Game design: why the details are important

I am entirely convinced that a lot of people in the industry are trying to find a “silver bullet” in the form of advanced analytics, marketing secrets, or “ingenious gameplay”, forgetting that success depends on a product’s quality. But quality is in the details, something that falls under the responsibility of front line developers.

By building a bridge between the success and performance of a particular specialist, I want to continue this discussion on the intricacies and details of game design. Good ideas are often ruined as they are carried out, or the opposite happens and poor ideas show their true fascinating colors when developed by a professional.

Let’s consider an example:

The chief designer (who is often a producer as well) gives a junior designer a task (who is often the only designer of the project), “We’re going to hold an event in our MMORPG, where crystal slivers have to be dropped from mobs, and 125 slivers can be traded in for a helmet. We need to make it in such a way that a player spends about 5 hours farming slivers in order to get the helmet.”

What will the game designer do?

According to the statistics and our own measurements, we know that a player kills 30 mobs every hour. In 5 hours a player can kill 150 mobs, so we must then divide 125 by 150, which gives us 0.83 sliver per mob (125/150 = 0.83). The game designer then sets the probability of 1 sliver dropping at 0.83.

So the task has been completed, hasn’t it?

Mathematically speaking, this is true. But a good designer would have gone about it in a different way. To begin with, he would have analyzed the resulting situation:

  • A drop probability of 0.83 means that in most cases (83%) a sliver falls from the mob, and sometimes (17%) it does not.
  • From the player’s point of view, the most common outcome of the situation is the “norm”, while the rarer case seems to be almost a failure when compared to the “norm”. So, this means that the gamer farms, but is sometimes unlucky.
  • Every time this unluckiness strikes, he experiences negative emotions that are a completely unnecessary punishment.

What can be done about that?

1. To begin with, a good designer would say, “We should change the task conditions in such a way that during the event a player always receives an award, so we’ll drop 250 slivers instead of 125 and we’ll charge 250 slivers for the helmet in order to maintain the balance”.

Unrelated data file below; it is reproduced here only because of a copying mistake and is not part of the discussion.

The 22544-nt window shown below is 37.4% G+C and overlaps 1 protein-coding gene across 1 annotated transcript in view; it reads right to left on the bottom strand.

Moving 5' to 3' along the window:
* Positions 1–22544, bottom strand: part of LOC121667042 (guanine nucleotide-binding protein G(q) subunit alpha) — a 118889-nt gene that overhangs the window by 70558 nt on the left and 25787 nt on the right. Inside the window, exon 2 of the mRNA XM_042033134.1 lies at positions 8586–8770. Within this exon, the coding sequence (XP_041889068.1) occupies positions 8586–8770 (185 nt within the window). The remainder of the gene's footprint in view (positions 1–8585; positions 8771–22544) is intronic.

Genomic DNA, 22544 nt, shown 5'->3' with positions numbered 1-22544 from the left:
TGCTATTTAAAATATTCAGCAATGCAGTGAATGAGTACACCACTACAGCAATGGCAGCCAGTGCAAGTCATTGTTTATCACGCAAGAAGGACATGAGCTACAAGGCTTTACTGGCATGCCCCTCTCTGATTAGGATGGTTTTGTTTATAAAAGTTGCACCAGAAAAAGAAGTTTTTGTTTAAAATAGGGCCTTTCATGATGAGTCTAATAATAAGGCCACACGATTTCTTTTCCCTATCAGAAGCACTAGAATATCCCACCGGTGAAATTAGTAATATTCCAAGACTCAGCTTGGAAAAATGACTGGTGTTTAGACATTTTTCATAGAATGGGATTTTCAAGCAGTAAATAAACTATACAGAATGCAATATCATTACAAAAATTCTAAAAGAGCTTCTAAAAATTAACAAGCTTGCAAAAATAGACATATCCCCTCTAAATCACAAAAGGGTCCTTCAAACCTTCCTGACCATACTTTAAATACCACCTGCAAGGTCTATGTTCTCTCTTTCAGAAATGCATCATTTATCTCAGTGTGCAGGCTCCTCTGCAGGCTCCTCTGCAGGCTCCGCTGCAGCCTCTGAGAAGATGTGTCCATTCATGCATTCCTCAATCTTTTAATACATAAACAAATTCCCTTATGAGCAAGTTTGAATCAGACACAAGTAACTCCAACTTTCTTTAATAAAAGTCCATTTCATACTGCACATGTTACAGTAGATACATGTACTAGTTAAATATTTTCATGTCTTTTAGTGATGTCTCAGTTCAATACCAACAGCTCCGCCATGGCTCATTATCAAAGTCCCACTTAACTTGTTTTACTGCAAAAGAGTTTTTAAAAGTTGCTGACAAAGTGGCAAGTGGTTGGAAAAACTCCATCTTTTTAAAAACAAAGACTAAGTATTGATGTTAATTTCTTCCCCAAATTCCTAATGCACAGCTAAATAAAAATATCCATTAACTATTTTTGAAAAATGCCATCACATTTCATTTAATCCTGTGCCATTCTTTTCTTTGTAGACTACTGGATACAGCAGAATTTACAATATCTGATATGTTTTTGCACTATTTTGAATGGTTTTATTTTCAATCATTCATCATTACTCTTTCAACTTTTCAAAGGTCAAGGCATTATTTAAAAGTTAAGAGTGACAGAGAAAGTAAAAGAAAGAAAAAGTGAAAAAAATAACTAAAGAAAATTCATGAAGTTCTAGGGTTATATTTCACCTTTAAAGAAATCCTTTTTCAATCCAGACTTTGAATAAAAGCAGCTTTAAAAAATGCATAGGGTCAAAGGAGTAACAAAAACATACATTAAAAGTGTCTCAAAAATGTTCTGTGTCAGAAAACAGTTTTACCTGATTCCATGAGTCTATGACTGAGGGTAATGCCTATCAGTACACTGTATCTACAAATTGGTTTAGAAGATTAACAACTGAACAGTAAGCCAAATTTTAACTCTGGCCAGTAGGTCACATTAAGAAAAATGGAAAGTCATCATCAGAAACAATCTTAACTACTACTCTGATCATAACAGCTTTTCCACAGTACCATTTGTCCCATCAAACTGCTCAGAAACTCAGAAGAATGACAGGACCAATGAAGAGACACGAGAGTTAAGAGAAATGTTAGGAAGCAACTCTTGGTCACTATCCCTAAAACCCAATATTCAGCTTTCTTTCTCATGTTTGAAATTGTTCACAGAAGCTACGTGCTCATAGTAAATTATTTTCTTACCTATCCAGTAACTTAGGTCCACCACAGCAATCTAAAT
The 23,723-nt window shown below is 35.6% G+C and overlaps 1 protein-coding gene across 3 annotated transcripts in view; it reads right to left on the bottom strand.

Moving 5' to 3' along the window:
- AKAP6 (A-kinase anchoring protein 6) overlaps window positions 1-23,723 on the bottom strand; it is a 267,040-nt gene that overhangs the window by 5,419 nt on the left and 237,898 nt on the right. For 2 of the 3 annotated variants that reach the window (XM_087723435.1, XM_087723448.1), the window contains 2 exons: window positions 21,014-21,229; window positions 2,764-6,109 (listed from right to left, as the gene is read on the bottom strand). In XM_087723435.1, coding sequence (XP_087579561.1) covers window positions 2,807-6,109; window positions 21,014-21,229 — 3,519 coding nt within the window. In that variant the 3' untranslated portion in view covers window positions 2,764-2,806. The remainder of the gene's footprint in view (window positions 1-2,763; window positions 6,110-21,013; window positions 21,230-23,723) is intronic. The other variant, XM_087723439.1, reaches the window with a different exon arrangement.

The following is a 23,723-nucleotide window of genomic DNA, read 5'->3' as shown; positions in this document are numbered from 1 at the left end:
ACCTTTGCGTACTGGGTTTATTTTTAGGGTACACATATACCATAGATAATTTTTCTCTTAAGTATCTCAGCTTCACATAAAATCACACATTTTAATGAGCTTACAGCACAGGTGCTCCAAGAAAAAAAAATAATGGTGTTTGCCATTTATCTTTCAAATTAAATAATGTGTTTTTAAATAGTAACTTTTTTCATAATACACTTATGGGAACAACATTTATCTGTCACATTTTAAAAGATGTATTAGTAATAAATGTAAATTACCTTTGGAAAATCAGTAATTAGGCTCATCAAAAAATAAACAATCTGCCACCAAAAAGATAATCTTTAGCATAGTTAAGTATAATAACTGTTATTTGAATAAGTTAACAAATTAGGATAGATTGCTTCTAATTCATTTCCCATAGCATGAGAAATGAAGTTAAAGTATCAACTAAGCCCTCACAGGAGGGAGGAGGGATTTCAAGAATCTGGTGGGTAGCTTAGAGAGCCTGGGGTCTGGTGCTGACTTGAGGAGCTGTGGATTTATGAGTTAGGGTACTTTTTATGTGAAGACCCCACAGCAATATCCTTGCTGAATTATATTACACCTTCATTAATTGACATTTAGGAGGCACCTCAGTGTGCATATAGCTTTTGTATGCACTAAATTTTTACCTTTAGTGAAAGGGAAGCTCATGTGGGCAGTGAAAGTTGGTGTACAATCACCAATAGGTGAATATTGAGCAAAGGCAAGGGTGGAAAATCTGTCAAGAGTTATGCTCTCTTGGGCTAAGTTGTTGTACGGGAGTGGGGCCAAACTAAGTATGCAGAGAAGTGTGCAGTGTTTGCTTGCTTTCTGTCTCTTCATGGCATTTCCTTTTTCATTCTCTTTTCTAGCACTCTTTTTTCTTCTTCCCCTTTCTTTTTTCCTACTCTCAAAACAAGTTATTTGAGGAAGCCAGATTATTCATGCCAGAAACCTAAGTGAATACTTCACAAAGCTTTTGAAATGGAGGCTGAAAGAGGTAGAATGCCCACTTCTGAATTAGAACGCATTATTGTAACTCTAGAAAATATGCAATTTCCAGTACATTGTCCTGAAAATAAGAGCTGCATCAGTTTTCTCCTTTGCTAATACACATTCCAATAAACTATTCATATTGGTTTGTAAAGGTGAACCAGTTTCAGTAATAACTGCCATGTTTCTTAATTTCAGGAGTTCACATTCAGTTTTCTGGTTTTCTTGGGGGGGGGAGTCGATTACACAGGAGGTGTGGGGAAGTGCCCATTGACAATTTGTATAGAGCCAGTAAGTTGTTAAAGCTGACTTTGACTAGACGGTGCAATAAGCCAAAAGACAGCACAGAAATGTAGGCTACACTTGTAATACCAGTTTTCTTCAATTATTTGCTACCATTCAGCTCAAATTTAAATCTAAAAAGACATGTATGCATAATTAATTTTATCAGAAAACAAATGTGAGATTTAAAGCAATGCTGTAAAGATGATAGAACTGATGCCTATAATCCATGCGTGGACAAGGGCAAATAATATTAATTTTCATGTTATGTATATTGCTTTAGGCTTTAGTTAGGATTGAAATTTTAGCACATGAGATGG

The result is that now players always get a reward, as we have eliminated the risk of “failure”.

2. Now it turns out that the number of slivers to be dropped from one monster has to be 250/150 = 1.67. That is, on average, more than one. This is no longer a problem, but rather an opportunity. There is an opportunity to turn crystal farming into a more interesting pastime than it would have been if this task were handled by a typical game designer. A good designer would say, “let’s drop different numbers of crystals: 1, 3, 15 or even 250 at once! I’ll calculate the probabilities, so that on average there would be 1.67 slivers from every mob”. Note that the drops are distributed in such a way that the situation has shifted from “losing is the norm” to “winning is the norm”. The player will “win” an average of 3 slivers every 12 minutes, remaining “fit and 3 or 4 times during the farming session they will have windfalls of 15 slivers at a time.

3. In addition to enriching the task with positive emotions, the designer also makes it more difficult for the players to count the time they need to farm for the helmet because now they are collecting 1, 3, or perhaps 15 slivers at a time. Someone will pick up the required number faster, while others will take longer, but the gaming community will be less likely to blame developers for unnecessarily lengthy farming.

4. Moreover, a good designer introduces the possibility of dropping 250 slivers at once, but very few gamers on the server will experience a drop of this magnitude. These lucky players will generate buzz and people will start talking amongst themselves like, “I know one guy, and his brother’s friend knows someone who had 250 slivers dropped at once!” Every gamer who hears about it is going to start hoping they will win the jackpot too. Everyone loves having a chance to win the lottery, and they will get their hopes up that they could be the lucky ones. And even if farming slivers still seems like a long time to them, they will hear the voice of hope whispering, “Kill another monster, maybe there are 250 crystals in it…”.

The overall point of the story is that this is not rocket science: it is an example of the crucial role that the details of actual game play should have during game design. This is something that deserves more attention or at least a hunt for professionals who know how to do it in the first place.

Igor Klyukin

COO Pixonic

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